Their Facebook page was extremely helpful leading up to the race—with information, pictures, videos, and general excitement—and even after the race with 2020 race registration information. They also provided details about how to obtain race photos via FinisherPix.
Since we didn’t have to go into Philly before the race, I was able to attend a Girl Scout apple-picking event on Saturday morning with the Angry—wait!—I guess she’s the Angry First Grader (AFG) now, sheesh. We had a blast, and it was nice to walk around the orchard for a bit. The downside was that I wasn’t able to meet up with any of my fellow BibRave Pros that were attending the race. I’m sorry, guys!
After we got home from apple picking, we loaded our bags in the car and drove the hour and a half to Philly to reach the Bellevue Hotel at 200 S. Broad Street. Since we booked our hotel room insanely last minute, we were only able to secure a king bed. We brought an inflatable mattress for the AFG, hoping for the best. (She tends to have trouble going to sleep at night, but once she’s asleep, she usually sleeps like a rock.) Thankfully, Hubs to the rescue, because he set up a little fort for her in the corner.
As we checked in, the front-desk rep, Steve, said with a wide smile that we had been upgraded. He also said that I should run the race for him, which I proudly said I would. He was so nice, and check-in was flawless. Oh, did I mention that we got an awesome UPGRADE?! Our room was magnificent! It was spacious, had its own bar and balcony, had a huge-screen TV, and even had one of those white embossed robes in the closet. It also conveniently had a ton of USB charger spots. If you’re anything like me, you need to charge your cell phone, Garmin, and Aftershokz Trekz Air wireless headphones the night before a race!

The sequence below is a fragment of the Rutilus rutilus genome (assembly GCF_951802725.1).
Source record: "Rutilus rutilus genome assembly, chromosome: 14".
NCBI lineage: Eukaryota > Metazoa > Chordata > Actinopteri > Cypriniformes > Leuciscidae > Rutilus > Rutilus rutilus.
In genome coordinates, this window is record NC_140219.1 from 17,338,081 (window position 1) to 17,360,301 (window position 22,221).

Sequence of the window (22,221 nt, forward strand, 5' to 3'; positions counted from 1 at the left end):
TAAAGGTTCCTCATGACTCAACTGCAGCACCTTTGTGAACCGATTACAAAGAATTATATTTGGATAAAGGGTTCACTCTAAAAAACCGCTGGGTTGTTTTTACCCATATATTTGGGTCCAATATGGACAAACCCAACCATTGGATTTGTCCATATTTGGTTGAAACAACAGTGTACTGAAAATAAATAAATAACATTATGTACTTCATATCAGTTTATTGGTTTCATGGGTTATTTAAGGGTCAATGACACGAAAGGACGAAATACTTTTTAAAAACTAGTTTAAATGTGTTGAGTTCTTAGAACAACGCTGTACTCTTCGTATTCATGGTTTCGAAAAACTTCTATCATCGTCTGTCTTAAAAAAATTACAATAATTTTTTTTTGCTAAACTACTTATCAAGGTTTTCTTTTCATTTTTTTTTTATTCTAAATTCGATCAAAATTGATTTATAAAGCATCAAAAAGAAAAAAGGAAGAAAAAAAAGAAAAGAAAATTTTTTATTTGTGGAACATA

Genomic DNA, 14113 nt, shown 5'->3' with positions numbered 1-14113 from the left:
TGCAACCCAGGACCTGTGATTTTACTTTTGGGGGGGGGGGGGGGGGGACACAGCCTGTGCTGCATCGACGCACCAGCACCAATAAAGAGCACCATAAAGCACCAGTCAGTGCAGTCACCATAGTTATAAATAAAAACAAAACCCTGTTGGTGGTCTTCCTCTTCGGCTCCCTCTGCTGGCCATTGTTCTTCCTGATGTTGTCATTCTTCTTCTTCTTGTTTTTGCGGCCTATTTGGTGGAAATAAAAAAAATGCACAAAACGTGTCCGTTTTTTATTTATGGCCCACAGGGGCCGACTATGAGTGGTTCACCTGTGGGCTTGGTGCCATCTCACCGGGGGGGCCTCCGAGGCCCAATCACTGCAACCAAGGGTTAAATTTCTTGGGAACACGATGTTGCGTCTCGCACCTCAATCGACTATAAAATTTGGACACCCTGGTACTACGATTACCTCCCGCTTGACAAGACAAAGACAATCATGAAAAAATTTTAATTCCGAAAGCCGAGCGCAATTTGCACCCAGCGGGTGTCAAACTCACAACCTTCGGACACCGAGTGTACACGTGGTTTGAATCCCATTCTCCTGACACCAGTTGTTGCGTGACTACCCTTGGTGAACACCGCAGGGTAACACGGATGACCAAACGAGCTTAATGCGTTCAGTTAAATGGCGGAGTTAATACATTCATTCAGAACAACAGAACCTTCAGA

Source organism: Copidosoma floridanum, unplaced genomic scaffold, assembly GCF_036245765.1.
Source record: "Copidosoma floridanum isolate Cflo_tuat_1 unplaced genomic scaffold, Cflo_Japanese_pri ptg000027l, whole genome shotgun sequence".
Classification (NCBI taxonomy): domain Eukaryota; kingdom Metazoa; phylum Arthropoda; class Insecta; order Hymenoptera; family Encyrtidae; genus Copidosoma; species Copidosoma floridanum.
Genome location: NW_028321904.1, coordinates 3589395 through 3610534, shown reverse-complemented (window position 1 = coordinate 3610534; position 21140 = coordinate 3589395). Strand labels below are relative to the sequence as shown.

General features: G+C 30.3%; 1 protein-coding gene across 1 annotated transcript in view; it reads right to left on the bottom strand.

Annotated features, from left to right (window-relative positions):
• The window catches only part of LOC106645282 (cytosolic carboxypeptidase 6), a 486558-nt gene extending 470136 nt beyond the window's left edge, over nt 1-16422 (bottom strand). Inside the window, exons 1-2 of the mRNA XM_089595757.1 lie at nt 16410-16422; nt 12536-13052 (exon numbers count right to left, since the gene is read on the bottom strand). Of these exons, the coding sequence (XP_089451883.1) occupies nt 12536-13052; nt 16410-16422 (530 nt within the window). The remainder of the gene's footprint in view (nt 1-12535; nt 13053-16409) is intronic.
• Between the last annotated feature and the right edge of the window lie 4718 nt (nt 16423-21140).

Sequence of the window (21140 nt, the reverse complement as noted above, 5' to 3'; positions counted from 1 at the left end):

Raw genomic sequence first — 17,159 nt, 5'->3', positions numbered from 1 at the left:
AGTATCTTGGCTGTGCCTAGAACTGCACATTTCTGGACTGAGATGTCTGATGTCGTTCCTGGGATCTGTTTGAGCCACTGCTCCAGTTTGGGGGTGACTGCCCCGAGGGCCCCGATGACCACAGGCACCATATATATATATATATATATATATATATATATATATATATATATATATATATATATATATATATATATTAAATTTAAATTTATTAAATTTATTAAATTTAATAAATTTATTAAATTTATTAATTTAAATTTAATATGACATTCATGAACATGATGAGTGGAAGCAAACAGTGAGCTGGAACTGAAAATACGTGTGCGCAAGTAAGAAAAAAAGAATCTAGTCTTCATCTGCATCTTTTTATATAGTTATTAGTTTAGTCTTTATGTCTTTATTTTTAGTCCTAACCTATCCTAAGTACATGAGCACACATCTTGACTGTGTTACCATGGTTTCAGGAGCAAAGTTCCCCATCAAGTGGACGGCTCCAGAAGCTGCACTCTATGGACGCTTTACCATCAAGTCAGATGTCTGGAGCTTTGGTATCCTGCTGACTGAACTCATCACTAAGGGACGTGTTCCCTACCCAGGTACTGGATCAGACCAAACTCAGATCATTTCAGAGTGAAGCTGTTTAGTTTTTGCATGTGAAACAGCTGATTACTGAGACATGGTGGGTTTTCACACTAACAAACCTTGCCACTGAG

Since we got into Philly around dinner time, our next question after we settled into our hotel room was of course where to have a pre-race dinner. We (I was) were exhausted and hungry, and there was a The Cheesecake Factory mere yards from the hotel, so we decided on that. I went for the gusto and got a Macaroni and Cheese Burger. Heaven in a bun, I tell ya! I need to learn to not eat such “heavy” foods the night before a race, but this was just too good to pass up.